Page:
Together, we can contribute to real change here at home.
Crow Creek, South Dakota (PRWEB) February 25, 2009
This winter, the Crow Creek Indian Reservation is experiencing record-low temperatures reaching fifty below zero. Hundreds of families living in government housing have had their electric meters removed by Central Electric Cooperative, the local electric cooperative. When these power meters are pulled the families are left in the cold; the propane heaters do not run; pipes freeze; and there is no water for cooking, drinking, bathing or flushing toilets. Many of these households have family members whose lives depend upon electronic medical equipment such as defibrillators.
Ironically these families are paying some of the highest electricity rates in the country even though they live adjacent to the Big Bend Hydro-Electric Dam on the Missouri river. These homes are poorly insulated causing electric bills in excess of $300.00 in the coldest months.
Median income in the region is approximately $5,000 a year (typical of the thirteen Lakotah (Sioux) Reservations in the "Great Sioux Nation" as defined in the Treaties of 1851 and 1868 with the US Government).
"I've been to disaster areas around the world including Sri Lanka after the tsunami, hurricane Katrina, and after the Iowa floods, but I have never witnessed such blatant disregard for human life as I have here in my own country on the Crow Creek Reservation," stated Eric Klein, Founder and CEO of Compassion into Action Network - Direct Outcome Organization (CAN-DO). "Especially now, with the new administration focusing on the development of America's infrastructure, we need to focus our energies and resources immediately to address these critical situations where such infrastructure is being blatantly manipulated."
Appalled by the abuse and neglect, one US Marine and Crow Creek resident took action to publicize the exploitation. Using a hand-held video recorder, he documented local power companies physically cutting electricity lines and removing meters in the peak of winter.
Watch the footage at: YOU TUBE
Utilizing their proven approach to providing lasting solutions with full accountability, efficiency and results, CAN-DO is addressing the operation at the Crow Creek Indian Reservation on the local level to raise the nation's awareness of the urgent human right abuses taking place in the South Dakota region.
"We are calling for a collaborative effort by ethical individuals, organizations, schools and political leaders to assure that this damage is reversed," said Klein. "Together, we can contribute to real change here at home."
View the complete Crow Creek plan at CAN-DO.ORG.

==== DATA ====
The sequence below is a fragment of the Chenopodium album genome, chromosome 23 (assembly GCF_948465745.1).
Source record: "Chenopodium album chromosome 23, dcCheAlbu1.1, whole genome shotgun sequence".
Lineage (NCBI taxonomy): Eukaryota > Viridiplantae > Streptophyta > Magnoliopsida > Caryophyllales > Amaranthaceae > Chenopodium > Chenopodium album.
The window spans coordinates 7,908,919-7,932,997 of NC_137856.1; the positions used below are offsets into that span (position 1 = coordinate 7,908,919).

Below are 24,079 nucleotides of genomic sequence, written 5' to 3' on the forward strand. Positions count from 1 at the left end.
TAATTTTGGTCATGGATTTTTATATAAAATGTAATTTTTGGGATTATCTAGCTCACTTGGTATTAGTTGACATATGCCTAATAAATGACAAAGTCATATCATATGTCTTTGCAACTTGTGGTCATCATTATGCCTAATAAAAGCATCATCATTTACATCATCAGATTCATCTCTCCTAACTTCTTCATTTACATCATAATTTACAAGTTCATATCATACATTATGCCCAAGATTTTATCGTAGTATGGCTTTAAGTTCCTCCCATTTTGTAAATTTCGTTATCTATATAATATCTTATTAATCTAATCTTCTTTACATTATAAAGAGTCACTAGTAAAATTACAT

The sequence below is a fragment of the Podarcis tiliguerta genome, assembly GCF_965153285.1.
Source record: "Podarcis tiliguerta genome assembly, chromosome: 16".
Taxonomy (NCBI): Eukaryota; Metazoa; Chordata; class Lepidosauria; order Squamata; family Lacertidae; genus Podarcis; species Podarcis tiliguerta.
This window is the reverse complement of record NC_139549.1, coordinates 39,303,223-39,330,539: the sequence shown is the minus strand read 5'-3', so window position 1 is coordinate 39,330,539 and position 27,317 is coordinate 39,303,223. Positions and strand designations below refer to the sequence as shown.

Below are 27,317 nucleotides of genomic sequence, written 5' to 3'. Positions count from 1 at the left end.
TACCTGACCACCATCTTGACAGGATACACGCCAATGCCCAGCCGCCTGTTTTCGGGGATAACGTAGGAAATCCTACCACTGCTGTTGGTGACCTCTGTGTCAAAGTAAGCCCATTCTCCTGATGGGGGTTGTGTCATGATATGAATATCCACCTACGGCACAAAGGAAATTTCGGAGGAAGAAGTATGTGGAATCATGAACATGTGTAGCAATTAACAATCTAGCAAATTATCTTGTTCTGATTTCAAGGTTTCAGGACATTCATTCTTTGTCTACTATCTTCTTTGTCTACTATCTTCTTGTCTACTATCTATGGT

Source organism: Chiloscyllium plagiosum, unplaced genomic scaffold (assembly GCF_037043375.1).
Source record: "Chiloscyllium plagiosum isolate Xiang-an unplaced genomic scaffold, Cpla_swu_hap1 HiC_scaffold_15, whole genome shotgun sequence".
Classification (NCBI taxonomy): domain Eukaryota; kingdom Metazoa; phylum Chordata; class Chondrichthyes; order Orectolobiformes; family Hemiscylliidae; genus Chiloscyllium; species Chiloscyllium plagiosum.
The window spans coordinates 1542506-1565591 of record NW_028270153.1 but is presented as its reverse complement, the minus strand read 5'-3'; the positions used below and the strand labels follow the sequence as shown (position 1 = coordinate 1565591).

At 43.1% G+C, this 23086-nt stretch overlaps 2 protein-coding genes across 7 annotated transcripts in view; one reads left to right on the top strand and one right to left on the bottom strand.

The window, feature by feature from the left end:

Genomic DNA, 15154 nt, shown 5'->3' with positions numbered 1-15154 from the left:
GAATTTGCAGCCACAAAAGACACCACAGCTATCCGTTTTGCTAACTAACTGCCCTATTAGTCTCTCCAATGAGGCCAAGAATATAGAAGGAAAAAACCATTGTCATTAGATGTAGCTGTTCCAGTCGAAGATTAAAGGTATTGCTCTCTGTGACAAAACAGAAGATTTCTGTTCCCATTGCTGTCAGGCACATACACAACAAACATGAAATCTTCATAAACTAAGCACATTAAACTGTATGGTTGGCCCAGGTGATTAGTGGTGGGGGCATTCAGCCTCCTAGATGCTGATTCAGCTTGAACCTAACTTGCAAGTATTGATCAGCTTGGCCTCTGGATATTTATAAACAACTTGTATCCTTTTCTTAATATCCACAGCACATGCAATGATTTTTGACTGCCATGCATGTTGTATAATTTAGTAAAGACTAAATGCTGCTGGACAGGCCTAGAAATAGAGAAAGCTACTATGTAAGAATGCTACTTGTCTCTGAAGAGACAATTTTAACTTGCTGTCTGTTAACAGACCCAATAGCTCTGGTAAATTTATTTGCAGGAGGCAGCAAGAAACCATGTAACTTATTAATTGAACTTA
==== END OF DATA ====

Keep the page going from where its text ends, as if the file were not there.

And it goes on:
South Dakota Law states:
LAWS OF SOUTH DAKOTA TITLE 49
PUBLIC UTILITIES AND CARRIERS
49-34A-2. Service required of utilities. Every public utility shall furnish adequate, efficient, and reasonable service.
49-34A-6. Rates to be reasonable and just - Regulation by commission. Every rate made, demanded or received by any public utility shall be just and reasonable. Every unjust or unreasonable rate shall be prohibited. The Public Utilities Commission is hereby authorized, empowered and directed to regulate all rates, fees and charges for the public utility service of all public utilities, including penalty for late payments, to the end that the public shall pay only just and reasonable rates for service rendered.
Source: SL 1975, ch 283, § 16.
Founded by Eric Klein, CAN-DO has set a new standard for humanitarianism and is changing the face of philanthropy. It quickly has become an organization people can trust and depend upon to "get it done" fast and effectively. It is a 501c3, relief organization dedicated to working on the local level to provide lasting solutions, with full accountability, efficiency, and results.
Video footage, photographs and the web site offer documentation of the organization's efforts at every phase. CAN-DO supporters take pride in watching their generosity directly affect the lives of those in need through the organization's VirtualVolunteer.tv.
CAN-DO's successful missions to bring immediate and direct relief to areas in need have captured the attention of renowned philanthropists including Oprah Winfrey and former president Bill Clinton. The organization was recently awarded the Global Compassion Award at the United Nations for its global impact, unparalleled transparency and accountability. For further information, please visit CAN-DO.ORG or email Eric Klein at firstname.lastname@example.org.
About the Republic of Lakota:
The Republic of Lakota is an organization from the Sioux Indian reservations of Nebraska, North Dakota, South Dakota, and Montana dedicated to serving the Lakota communities through political activism, education, health, energy/economics, international awareness, and the promotion of sustainable/energy efficient housing. For further information, please visit republicoflakotah.com or call 605-867-1111.